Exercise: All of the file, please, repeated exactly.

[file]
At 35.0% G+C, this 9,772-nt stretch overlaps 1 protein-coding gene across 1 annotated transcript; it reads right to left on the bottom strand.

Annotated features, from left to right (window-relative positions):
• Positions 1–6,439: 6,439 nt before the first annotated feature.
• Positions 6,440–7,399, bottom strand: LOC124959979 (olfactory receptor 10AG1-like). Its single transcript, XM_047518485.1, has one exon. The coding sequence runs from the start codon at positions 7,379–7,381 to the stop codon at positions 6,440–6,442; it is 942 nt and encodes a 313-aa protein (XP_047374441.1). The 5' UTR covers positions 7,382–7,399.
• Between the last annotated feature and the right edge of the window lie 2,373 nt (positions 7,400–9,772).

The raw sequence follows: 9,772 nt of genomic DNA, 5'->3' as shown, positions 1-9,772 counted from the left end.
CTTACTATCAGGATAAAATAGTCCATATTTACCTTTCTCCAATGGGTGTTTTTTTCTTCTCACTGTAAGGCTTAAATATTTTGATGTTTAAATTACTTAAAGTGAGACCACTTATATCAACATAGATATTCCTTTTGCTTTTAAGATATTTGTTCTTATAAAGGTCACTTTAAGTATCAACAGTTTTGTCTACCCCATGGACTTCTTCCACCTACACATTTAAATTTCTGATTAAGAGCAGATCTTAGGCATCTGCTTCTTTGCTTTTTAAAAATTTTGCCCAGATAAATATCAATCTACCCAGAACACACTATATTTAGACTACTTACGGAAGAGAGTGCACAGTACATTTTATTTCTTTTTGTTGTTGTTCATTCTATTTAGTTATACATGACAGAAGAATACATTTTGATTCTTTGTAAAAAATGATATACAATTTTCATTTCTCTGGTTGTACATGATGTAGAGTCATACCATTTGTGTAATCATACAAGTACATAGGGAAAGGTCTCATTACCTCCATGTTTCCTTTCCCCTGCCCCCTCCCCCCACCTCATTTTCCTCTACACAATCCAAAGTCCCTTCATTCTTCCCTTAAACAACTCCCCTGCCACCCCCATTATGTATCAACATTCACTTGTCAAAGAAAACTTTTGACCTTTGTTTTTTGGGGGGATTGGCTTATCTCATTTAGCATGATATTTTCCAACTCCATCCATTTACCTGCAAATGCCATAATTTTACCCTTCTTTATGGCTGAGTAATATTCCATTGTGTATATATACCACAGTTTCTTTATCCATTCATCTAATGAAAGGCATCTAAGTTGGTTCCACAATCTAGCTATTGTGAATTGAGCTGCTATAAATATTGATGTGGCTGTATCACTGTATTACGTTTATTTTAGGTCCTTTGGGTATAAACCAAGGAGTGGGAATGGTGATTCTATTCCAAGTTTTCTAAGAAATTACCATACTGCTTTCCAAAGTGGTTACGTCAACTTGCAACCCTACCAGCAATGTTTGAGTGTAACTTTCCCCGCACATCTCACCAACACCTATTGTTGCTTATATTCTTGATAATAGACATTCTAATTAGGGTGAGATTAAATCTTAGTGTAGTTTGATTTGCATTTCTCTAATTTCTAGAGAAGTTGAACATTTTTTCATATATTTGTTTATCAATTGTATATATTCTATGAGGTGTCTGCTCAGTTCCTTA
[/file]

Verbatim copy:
At 35.0% G+C, this 9,772-nt stretch overlaps 1 protein-coding gene across 1 annotated transcript; it reads right to left on the bottom strand.

Annotated features, from left to right (window-relative positions):
• Positions 1–6,439: 6,439 nt before the first annotated feature.
• Positions 6,440–7,399, bottom strand: LOC124959979 (olfactory receptor 10AG1-like). Its single transcript, XM_047518485.1, has one exon. The coding sequence runs from the start codon at positions 7,379–7,381 to the stop codon at positions 6,440–6,442; it is 942 nt and encodes a 313-aa protein (XP_047374441.1). The 5' UTR covers positions 7,382–7,399.
• Between the last annotated feature and the right edge of the window lie 2,373 nt (positions 7,400–9,772).

The raw sequence follows: 9,772 nt of genomic DNA, 5'->3' as shown, positions 1-9,772 counted from the left end.
CTTACTATCAGGATAAAATAGTCCATATTTACCTTTCTCCAATGGGTGTTTTTTTCTTCTCACTGTAAGGCTTAAATATTTTGATGTTTAAATTACTTAAAGTGAGACCACTTATATCAACATAGATATTCCTTTTGCTTTTAAGATATTTGTTCTTATAAAGGTCACTTTAAGTATCAACAGTTTTGTCTACCCCATGGACTTCTTCCACCTACACATTTAAATTTCTGATTAAGAGCAGATCTTAGGCATCTGCTTCTTTGCTTTTTAAAAATTTTGCCCAGATAAATATCAATCTACCCAGAACACACTATATTTAGACTACTTACGGAAGAGAGTGCACAGTACATTTTATTTCTTTTTGTTGTTGTTCATTCTATTTAGTTATACATGACAGAAGAATACATTTTGATTCTTTGTAAAAAATGATATACAATTTTCATTTCTCTGGTTGTACATGATGTAGAGTCATACCATTTGTGTAATCATACAAGTACATAGGGAAAGGTCTCATTACCTCCATGTTTCCTTTCCCCTGCCCCCTCCCCCCACCTCATTTTCCTCTACACAATCCAAAGTCCCTTCATTCTTCCCTTAAACAACTCCCCTGCCACCCCCATTATGTATCAACATTCACTTGTCAAAGAAAACTTTTGACCTTTGTTTTTTGGGGGGATTGGCTTATCTCATTTAGCATGATATTTTCCAACTCCATCCATTTACCTGCAAATGCCATAATTTTACCCTTCTTTATGGCTGAGTAATATTCCATTGTGTATATATACCACAGTTTCTTTATCCATTCATCTAATGAAAGGCATCTAAGTTGGTTCCACAATCTAGCTATTGTGAATTGAGCTGCTATAAATATTGATGTGGCTGTATCACTGTATTACGTTTATTTTAGGTCCTTTGGGTATAAACCAAGGAGTGGGAATGGTGATTCTATTCCAAGTTTTCTAAGAAATTACCATACTGCTTTCCAAAGTGGTTACGTCAACTTGCAACCCTACCAGCAATGTTTGAGTGTAACTTTCCCCGCACATCTCACCAACACCTATTGTTGCTTATATTCTTGATAATAGACATTCTAATTAGGGTGAGATTAAATCTTAGTGTAGTTTGATTTGCATTTCTCTAATTTCTAGAGAAGTTGAACATTTTTTCATATATTTGTTTATCAATTGTATATATTCTATGAGGTGTCTGCTCAGTTCCTTA